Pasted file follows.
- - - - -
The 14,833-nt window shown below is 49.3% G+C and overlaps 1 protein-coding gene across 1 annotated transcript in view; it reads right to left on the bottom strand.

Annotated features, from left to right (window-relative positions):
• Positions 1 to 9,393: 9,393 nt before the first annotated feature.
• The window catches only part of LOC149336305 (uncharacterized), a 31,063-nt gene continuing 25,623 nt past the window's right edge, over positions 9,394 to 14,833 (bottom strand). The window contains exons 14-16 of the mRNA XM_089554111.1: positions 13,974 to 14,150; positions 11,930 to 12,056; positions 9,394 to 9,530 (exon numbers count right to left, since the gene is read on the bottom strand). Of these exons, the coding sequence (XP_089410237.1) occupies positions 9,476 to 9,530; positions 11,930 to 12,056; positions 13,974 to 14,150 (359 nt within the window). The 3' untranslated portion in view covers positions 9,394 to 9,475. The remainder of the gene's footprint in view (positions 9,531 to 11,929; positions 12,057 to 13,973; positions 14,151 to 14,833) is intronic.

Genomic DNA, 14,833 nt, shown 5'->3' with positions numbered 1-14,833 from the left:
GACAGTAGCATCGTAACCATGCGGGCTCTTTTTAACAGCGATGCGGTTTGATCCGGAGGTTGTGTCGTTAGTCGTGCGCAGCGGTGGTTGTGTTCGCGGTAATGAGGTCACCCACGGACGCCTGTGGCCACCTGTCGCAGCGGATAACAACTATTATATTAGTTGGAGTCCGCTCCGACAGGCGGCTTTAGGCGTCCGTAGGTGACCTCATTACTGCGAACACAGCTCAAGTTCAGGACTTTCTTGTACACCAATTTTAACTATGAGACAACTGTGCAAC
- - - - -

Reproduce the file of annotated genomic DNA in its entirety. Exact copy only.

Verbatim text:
The 14,833-nt window shown below is 49.3% G+C and overlaps 1 protein-coding gene across 1 annotated transcript in view; it reads right to left on the bottom strand.

Annotated features, from left to right (window-relative positions):
• Positions 1 to 9,393: 9,393 nt before the first annotated feature.
• The window catches only part of LOC149336305 (uncharacterized), a 31,063-nt gene continuing 25,623 nt past the window's right edge, over positions 9,394 to 14,833 (bottom strand). The window contains exons 14-16 of the mRNA XM_089554111.1: positions 13,974 to 14,150; positions 11,930 to 12,056; positions 9,394 to 9,530 (exon numbers count right to left, since the gene is read on the bottom strand). Of these exons, the coding sequence (XP_089410237.1) occupies positions 9,476 to 9,530; positions 11,930 to 12,056; positions 13,974 to 14,150 (359 nt within the window). The 3' untranslated portion in view covers positions 9,394 to 9,475. The remainder of the gene's footprint in view (positions 9,531 to 11,929; positions 12,057 to 13,973; positions 14,151 to 14,833) is intronic.

Genomic DNA, 14,833 nt, shown 5'->3' with positions numbered 1-14,833 from the left:
GACAGTAGCATCGTAACCATGCGGGCTCTTTTTAACAGCGATGCGGTTTGATCCGGAGGTTGTGTCGTTAGTCGTGCGCAGCGGTGGTTGTGTTCGCGGTAATGAGGTCACCCACGGACGCCTGTGGCCACCTGTCGCAGCGGATAACAACTATTATATTAGTTGGAGTCCGCTCCGACAGGCGGCTTTAGGCGTCCGTAGGTGACCTCATTACTGCGAACACAGCTCAAGTTCAGGACTTTCTTGTACACCAATTTTAACTATGAGACAACTGTGCAAC